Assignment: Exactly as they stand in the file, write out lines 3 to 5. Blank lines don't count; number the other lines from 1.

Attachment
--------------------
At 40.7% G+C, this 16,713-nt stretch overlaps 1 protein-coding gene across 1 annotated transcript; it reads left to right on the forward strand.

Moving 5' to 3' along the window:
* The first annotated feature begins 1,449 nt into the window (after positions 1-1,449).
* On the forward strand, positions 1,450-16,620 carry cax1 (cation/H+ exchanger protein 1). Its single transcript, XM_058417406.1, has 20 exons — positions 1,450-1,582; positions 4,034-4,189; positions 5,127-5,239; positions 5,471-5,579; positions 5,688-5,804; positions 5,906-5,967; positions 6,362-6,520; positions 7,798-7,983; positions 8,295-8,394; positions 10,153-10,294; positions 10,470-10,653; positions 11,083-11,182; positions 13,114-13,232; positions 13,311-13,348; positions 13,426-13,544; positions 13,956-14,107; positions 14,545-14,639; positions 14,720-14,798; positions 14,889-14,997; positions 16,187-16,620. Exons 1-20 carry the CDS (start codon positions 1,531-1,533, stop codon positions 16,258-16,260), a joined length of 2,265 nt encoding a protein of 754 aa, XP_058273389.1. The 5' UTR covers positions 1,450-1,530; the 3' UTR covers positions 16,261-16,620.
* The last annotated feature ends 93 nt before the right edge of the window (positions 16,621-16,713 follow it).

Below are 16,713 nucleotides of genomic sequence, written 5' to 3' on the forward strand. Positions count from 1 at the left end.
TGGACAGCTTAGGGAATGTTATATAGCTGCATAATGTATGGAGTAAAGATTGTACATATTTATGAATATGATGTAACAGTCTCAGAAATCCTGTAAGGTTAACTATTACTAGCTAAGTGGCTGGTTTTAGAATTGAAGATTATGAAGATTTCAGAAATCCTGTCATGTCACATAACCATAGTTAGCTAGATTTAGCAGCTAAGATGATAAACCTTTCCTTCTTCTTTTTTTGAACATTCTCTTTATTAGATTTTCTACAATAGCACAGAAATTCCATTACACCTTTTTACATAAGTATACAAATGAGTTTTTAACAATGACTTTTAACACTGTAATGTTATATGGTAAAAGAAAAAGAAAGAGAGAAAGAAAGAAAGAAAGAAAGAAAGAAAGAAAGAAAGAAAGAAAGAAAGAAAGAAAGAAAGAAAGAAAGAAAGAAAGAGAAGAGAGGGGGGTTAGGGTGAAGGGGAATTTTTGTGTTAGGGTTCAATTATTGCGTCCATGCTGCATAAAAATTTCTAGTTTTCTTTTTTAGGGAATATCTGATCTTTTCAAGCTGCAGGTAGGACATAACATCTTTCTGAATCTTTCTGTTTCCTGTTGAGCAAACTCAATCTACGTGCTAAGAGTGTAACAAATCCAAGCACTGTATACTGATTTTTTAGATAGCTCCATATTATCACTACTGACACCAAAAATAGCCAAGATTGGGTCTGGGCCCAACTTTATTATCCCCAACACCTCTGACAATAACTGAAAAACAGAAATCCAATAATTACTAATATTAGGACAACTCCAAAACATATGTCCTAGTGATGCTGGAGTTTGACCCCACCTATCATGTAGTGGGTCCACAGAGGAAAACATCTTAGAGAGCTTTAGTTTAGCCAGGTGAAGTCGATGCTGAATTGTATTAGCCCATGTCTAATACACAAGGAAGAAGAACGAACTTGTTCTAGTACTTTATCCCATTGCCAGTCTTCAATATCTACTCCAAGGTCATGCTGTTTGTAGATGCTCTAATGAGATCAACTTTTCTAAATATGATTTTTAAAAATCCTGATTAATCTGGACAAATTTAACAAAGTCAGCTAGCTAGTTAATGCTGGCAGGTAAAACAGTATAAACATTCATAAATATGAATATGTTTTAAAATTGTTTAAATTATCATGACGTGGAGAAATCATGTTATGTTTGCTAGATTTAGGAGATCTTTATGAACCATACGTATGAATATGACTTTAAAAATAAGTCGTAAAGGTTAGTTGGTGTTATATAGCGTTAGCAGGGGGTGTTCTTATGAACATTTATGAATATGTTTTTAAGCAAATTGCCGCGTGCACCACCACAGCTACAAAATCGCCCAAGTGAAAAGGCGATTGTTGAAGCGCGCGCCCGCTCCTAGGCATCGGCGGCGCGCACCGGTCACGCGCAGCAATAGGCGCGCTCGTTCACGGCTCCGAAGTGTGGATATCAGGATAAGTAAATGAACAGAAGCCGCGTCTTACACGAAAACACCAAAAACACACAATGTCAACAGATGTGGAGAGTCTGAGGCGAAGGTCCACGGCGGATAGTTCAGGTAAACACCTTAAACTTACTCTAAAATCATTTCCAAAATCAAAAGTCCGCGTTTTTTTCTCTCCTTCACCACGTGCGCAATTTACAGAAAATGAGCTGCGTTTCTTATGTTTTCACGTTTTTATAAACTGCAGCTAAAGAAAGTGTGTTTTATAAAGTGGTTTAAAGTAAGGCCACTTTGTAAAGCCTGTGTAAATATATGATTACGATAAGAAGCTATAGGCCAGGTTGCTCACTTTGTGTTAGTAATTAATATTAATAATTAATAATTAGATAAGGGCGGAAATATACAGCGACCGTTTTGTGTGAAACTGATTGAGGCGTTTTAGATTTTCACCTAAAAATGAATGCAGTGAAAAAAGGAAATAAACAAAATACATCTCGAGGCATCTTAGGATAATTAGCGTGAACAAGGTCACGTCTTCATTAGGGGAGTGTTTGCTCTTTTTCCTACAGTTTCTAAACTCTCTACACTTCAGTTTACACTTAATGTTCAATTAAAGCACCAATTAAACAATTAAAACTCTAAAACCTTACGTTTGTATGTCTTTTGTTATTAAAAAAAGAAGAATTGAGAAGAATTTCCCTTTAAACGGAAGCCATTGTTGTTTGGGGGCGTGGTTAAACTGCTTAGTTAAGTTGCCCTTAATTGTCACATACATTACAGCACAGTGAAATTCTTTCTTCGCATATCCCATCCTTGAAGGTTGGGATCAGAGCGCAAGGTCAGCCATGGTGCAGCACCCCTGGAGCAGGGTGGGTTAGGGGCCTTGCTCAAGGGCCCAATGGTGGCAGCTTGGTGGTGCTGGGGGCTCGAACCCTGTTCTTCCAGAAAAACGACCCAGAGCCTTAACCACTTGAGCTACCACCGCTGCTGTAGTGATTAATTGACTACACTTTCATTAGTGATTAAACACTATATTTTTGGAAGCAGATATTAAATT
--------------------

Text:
* The first annotated feature begins 1,449 nt into the window (after positions 1-1,449).
* On the forward strand, positions 1,450-16,620 carry cax1 (cation/H+ exchanger protein 1). Its single transcript, XM_058417406.1, has 20 exons — positions 1,450-1,582; positions 4,034-4,189; positions 5,127-5,239; positions 5,471-5,579; positions 5,688-5,804; positions 5,906-5,967; positions 6,362-6,520; positions 7,798-7,983; positions 8,295-8,394; positions 10,153-10,294; positions 10,470-10,653; positions 11,083-11,182; positions 13,114-13,232; positions 13,311-13,348; positions 13,426-13,544; positions 13,956-14,107; positions 14,545-14,639; positions 14,720-14,798; positions 14,889-14,997; positions 16,187-16,620. Exons 1-20 carry the CDS (start codon positions 1,531-1,533, stop codon positions 16,258-16,260), a joined length of 2,265 nt encoding a protein of 754 aa, XP_058273389.1. The 5' UTR covers positions 1,450-1,530; the 3' UTR covers positions 16,261-16,620.
* The last annotated feature ends 93 nt before the right edge of the window (positions 16,621-16,713 follow it).